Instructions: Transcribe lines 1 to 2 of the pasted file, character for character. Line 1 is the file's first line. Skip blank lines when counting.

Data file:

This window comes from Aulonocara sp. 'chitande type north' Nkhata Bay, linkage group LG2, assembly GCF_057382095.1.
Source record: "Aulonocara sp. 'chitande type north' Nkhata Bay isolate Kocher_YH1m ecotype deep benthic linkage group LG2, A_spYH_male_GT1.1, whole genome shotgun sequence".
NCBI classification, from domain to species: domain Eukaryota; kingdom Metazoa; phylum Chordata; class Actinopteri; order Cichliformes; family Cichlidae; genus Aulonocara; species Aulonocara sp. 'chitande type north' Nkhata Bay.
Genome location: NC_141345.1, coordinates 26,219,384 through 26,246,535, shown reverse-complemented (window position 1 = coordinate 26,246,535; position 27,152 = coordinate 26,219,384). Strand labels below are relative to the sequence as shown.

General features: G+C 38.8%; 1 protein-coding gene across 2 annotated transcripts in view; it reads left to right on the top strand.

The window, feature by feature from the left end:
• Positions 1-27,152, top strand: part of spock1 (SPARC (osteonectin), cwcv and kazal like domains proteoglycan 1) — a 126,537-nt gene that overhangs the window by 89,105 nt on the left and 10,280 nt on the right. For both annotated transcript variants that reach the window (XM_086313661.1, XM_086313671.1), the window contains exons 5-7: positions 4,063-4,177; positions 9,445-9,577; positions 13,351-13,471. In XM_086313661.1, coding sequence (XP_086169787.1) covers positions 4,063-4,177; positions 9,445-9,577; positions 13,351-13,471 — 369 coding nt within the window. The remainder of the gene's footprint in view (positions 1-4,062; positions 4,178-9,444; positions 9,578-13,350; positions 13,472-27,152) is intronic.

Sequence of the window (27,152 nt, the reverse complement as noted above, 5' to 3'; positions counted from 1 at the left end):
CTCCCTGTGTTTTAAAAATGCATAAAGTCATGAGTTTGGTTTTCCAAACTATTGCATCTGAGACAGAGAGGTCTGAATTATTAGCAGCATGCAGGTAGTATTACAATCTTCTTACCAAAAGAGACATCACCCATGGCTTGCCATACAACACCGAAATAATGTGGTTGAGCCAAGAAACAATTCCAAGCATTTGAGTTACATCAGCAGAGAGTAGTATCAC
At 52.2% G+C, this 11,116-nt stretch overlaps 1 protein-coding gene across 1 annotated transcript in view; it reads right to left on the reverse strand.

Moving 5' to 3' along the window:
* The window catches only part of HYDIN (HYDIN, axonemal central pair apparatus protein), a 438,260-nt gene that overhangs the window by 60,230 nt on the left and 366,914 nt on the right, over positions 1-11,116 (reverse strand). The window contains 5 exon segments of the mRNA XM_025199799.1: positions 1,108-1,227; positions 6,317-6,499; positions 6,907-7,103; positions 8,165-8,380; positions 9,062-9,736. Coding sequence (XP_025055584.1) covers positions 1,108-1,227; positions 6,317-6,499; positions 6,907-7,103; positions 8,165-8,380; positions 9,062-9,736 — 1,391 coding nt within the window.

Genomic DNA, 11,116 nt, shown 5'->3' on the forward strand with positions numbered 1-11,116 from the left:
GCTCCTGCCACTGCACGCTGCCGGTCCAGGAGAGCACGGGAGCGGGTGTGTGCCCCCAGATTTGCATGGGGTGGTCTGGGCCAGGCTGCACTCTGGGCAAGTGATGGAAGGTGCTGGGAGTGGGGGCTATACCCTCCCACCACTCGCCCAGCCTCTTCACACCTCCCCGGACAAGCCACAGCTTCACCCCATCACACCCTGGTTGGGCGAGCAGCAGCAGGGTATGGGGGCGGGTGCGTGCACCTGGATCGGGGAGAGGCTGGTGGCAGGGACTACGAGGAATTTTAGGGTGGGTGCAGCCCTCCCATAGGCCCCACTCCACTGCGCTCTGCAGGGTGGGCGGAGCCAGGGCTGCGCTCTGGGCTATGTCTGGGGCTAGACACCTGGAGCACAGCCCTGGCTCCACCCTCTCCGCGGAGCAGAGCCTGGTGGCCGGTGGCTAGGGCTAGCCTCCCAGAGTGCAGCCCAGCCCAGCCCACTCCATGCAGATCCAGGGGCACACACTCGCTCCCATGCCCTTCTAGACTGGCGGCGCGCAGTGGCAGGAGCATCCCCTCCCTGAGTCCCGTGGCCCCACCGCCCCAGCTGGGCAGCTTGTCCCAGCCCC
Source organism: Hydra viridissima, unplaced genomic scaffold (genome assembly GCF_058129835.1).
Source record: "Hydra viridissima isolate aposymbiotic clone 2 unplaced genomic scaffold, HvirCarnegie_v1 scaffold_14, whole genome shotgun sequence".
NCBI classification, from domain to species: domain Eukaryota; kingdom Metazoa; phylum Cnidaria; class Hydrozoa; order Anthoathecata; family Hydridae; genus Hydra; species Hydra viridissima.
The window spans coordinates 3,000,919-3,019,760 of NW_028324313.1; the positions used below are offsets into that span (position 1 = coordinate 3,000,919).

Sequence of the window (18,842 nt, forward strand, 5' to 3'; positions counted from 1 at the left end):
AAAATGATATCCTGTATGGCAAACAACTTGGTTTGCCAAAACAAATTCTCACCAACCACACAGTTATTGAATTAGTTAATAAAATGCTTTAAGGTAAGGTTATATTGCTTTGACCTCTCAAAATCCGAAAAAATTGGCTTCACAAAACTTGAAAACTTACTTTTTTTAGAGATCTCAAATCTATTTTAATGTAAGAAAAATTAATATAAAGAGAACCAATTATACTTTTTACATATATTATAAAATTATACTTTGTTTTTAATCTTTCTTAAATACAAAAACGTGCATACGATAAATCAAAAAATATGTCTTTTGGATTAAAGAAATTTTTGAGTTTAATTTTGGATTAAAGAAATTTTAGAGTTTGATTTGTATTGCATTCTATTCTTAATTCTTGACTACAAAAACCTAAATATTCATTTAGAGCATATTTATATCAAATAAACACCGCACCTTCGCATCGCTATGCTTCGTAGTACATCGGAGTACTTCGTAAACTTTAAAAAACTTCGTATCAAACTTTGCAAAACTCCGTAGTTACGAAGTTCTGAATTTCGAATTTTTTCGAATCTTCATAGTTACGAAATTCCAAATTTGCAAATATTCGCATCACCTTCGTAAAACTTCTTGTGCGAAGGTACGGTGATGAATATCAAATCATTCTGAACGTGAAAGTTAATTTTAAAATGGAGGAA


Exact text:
This window comes from Aulonocara sp. 'chitande type north' Nkhata Bay, linkage group LG2, assembly GCF_057382095.1.
Source record: "Aulonocara sp. 'chitande type north' Nkhata Bay isolate Kocher_YH1m ecotype deep benthic linkage group LG2, A_spYH_male_GT1.1, whole genome shotgun sequence".